Tag: Marshall Farrer

Farrer: B-F is sticking with Finlandia; and Kindred sells 12 acute-care hospitals

A news summary focused on 10 big employers; updated 8:43 a.m.


BROWN-FORMAN is still “very committed” to its Finlandia vodka unit, despite struggling sales in major Russian and eastern European markets, according to Marshall Farrer, head of the distiller’s global travel retail business and a company director. Farrer’s remarks, at the annual TFWA World Exhibition & Conference now under way in Cannes, followed industry speculation earlier this year that Brown-Forman had placed Finlandia on the auction block (Spirits Business).

KINDRED said it completed its previously announced agreement to sell 12 long-term acute care hospitals in six states for $27.5 million to Curahealth, an affiliate of the private investment fund Nautic Partners. The hospitals have a total of 783 licensed beds in Arizona, Louisiana, Massachusetts, Oklahoma, Pennsylvania and Tennessee (press release). The Louisville-based hospital and nursing giant employs about 2,200 workers in the city, including at the Fourth and Broadway headquarters downtown. It has more than 100,000 workers nationwide.

Changing of the family guard: At Brown-Forman’s annual meeting, the ordinary was actually extraordinary

By Jim Hopkins
Boulevard Publisher

George Garvin Brown IV, a great-great grandson of the young pharmaceuticals salesman who started Brown-Forman in 1870, stepped onto a dais at the whiskey giant’s annual stockholders meeting today, and told an amusing story about a subject that might otherwise have been deadly dull: brand loyalty.

Garvin Brown IV
Garvin Brown

It was 9:30 a.m., and several hundred stockholders had assembled in a conference room at the white-collanaded headquarters on Dixie Highway west of downtown. On a classically muggy Louisville summer morning, this was a dressy crowd. Many of the men wore dark suits, crisp white shirts, and boarding school repp ties. Women wore tailored dresses, or smart skirts paired with jackets, and an occasional pearl necklace. People were tan and slim and — in the case of the many Browns there — very, very rich.

This was a business event, but it felt as much like a family reunion, too — because, after all, a core group of Browns control the company through an equity stake worth well north of $6 billion. Garvin Brown, who is 47 and lives mostly in London, was running the meeting as chairman of the board. Seated nearby in Chippendale-style chairs facing the audience were the other 11 directors up for re-election.

This is the story Brown told. He was on a flight from London to Warsaw for a meeting with the Brown-Forman team responsible for the company’s growing business in Poland. Brown had lucked out, scoring one of his favorite seats — aisle, in a roomy exit row — with two empty ones between him and the window. Then a British man, one of the many harried road warriors aboard, arrived to take the window seat. He asked for a Jack Daniel’s, Brown-Forman’s most profitable brand, when the flight attendant rolled the snack cart down the aisle. Here, Brown’s ears perked up.

Jack Daniel's bottleBut the airline was all out. Would the Brit settle for another brand of whiskey, the attendant asked, perhaps a Johnnie Walker? Nope, he replied, and asked for a glass of champagne instead. As Brown pointed out to the audience, here was a man so loyal to Jack Daniel’s, he’d sooner drink airline champagne than just any other whiskey.

That’s how Brown eased the stockholders into a more formal presentation by CEO Paul Varga, who deployed many bar charts and fever graphs showing return on shareholder equity over one year, five years, and 20 years — important stuff, to be sure, but not quite as compelling as Brown’s literally on-the-fly market research.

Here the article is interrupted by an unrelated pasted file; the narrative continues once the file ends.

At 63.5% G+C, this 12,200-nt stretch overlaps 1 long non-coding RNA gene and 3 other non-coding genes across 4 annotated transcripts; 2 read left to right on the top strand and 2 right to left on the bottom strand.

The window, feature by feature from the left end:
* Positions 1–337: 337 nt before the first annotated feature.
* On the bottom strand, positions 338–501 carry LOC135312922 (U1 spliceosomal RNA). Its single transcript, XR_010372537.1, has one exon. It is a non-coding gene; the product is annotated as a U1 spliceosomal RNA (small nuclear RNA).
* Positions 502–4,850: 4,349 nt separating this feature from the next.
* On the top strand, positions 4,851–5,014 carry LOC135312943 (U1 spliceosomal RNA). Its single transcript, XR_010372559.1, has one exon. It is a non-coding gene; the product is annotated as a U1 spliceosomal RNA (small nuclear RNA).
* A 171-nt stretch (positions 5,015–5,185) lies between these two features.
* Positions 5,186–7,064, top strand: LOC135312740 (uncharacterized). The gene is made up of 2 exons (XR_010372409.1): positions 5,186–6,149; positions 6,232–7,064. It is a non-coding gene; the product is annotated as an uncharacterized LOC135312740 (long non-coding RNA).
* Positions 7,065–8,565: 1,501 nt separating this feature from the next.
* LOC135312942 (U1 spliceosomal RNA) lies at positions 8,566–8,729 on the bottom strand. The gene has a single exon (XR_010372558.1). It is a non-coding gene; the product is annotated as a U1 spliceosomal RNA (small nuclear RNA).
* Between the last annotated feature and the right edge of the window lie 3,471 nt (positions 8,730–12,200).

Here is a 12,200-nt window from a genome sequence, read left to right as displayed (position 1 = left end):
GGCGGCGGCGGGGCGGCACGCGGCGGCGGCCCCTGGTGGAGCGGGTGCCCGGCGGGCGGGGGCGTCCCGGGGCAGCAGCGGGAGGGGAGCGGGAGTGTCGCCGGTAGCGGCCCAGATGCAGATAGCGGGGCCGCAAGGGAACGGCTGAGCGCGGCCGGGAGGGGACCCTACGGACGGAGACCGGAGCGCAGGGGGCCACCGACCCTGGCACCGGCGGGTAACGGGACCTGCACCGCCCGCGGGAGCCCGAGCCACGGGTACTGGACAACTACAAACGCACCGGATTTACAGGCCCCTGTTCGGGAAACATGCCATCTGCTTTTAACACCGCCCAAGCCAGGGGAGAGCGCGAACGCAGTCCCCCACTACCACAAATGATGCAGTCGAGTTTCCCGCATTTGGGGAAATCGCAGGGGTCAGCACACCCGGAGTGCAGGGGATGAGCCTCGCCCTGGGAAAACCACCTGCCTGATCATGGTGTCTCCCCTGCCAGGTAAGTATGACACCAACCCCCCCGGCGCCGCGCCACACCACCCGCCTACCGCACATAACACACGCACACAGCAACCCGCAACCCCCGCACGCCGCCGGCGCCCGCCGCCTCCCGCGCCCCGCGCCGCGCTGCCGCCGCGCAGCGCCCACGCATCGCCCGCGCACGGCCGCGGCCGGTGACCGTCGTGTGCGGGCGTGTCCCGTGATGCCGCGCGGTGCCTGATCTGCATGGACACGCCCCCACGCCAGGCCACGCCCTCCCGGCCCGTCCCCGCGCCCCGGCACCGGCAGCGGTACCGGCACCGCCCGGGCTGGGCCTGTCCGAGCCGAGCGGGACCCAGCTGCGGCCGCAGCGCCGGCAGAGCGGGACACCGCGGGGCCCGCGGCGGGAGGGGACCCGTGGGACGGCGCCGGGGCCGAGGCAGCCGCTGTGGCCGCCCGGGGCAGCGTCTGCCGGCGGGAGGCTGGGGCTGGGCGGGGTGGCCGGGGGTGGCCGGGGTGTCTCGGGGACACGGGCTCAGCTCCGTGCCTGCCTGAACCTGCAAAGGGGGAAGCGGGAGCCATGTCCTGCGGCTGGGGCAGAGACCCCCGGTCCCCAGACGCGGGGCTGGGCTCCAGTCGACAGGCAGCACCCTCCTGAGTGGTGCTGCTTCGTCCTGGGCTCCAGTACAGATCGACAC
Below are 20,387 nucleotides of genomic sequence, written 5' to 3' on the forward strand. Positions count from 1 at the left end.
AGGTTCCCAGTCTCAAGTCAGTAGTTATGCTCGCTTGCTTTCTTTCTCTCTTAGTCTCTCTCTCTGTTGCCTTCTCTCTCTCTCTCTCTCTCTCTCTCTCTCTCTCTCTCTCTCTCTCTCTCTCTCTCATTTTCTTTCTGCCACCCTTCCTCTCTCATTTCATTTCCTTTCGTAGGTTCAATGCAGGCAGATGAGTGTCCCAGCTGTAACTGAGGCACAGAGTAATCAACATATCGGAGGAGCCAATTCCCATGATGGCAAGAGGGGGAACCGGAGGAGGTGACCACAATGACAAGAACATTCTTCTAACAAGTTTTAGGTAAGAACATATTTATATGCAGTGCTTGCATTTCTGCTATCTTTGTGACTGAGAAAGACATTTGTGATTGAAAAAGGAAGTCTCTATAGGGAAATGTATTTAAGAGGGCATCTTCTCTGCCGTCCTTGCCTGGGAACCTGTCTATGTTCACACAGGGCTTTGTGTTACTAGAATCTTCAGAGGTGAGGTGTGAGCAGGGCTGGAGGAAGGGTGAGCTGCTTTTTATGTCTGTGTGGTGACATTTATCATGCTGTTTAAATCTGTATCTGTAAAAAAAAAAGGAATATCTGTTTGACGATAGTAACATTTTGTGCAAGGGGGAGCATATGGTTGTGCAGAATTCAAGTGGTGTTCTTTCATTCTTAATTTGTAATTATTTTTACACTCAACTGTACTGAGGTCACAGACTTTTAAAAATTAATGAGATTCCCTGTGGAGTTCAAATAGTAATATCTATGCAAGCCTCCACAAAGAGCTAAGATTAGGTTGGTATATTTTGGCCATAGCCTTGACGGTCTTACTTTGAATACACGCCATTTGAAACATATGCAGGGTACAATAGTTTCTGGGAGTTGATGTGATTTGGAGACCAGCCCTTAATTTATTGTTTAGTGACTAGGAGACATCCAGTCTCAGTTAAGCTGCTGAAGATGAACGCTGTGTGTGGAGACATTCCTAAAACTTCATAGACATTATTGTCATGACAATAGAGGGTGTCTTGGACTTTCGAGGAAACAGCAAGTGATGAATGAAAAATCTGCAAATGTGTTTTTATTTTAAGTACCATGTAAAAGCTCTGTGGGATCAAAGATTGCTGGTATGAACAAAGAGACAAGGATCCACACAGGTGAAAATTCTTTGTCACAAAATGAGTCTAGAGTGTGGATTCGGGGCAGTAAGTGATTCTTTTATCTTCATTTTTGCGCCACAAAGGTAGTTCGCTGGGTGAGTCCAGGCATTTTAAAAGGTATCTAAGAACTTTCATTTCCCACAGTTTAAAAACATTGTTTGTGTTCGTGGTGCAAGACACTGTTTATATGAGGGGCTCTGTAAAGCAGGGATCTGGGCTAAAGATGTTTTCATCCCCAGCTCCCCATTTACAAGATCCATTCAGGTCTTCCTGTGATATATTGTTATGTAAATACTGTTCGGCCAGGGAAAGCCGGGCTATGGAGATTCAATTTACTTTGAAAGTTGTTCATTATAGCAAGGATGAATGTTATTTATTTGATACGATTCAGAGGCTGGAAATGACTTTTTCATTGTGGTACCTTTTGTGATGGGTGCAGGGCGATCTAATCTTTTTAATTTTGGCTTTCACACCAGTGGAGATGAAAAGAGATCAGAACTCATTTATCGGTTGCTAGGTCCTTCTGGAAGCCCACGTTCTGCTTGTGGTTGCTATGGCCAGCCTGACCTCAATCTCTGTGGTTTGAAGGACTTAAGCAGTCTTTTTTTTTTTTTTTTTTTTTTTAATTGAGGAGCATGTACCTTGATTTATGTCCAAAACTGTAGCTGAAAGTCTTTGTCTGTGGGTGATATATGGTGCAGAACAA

By this point, Brown had already dispatched Continue reading “Changing of the family guard: At Brown-Forman’s annual meeting, the ordinary was actually extraordinary”

Haier opens Russian fridge factory, as GE close nears today; Ford shakes up China; and ‘you were hot’ at Dallas Roadhouse

Two employees work on an Appliance Park spray line in 1953, two years after construction started. China-based Haier could close on its $5.4 billion purchase of the GE complex today.

A news summary, focused on big employers; updated 3:13 p.m.

GE: Haier has opened a new refrigerator factory in Russia to serve increasing demand from the European market. The new plant is the first joint Sino-Russian business project in a non-energy field (China.org). Back in the U.S., Haier wants its product development model to be more collaborative with its supply chain (Plastic News). The Chinese company could close on its $5.4 billion purchase of GE’s appliance business as soon as today. Meanwhile, GE is considering scrapping annual raises, as well as the longstanding and much-imitated system of rating employees on a five-point scale — moves that could lead other major companies to reconsider their own compensation plans (Bloomberg).

FORD reshuffled China sales leadership: Dave Schoch, group vice president and president of Asia Pacific, will take over and add the title of chairman and chief executive officer, Ford China. “As our growth plans in China have developed, this market is delivering an increasingly important portion of our revenue and profits globally,” CEO Mark Fields said. “Elevating the reporting of this business right now reflects China’s importance in our profitable growth plan going forward” (press release). Ford shares were up 1.2% to $13.19 40 minutes before the closing bell.

KFC will temporarily close at least some of its 12 restaurants in the southern African nation of Botswana this week after being placed under partial bankruptcy liquidation. Franchiser VPB Propco said it had been trying to the sell the restaurants for the past year without success, and the only option left was to shutter them, eliminating 400 jobs (Bloomberg). KFC clarified that the liquidation will not affect its business in neighboring South Africa (AFK Insider).

BROWN-FORMAN: Two of the newly appointed members of the board of directors — Campbell Brown and Marshall Farrer — have disclosed stock holdings in the family controlled spirits and wine company. Brown listed sole ownership of 805,313 Class A shares, and 312,208 Class B shares (SEC document). Farrer listed sole ownership of 315 Class A shares, and 116 Class B (SEC document). Both men also disclosed beneficial ownership of thousands of other A and B shares, but because some are counted twice as a result of overlapping trusts, it’s unclear how many shares are involved.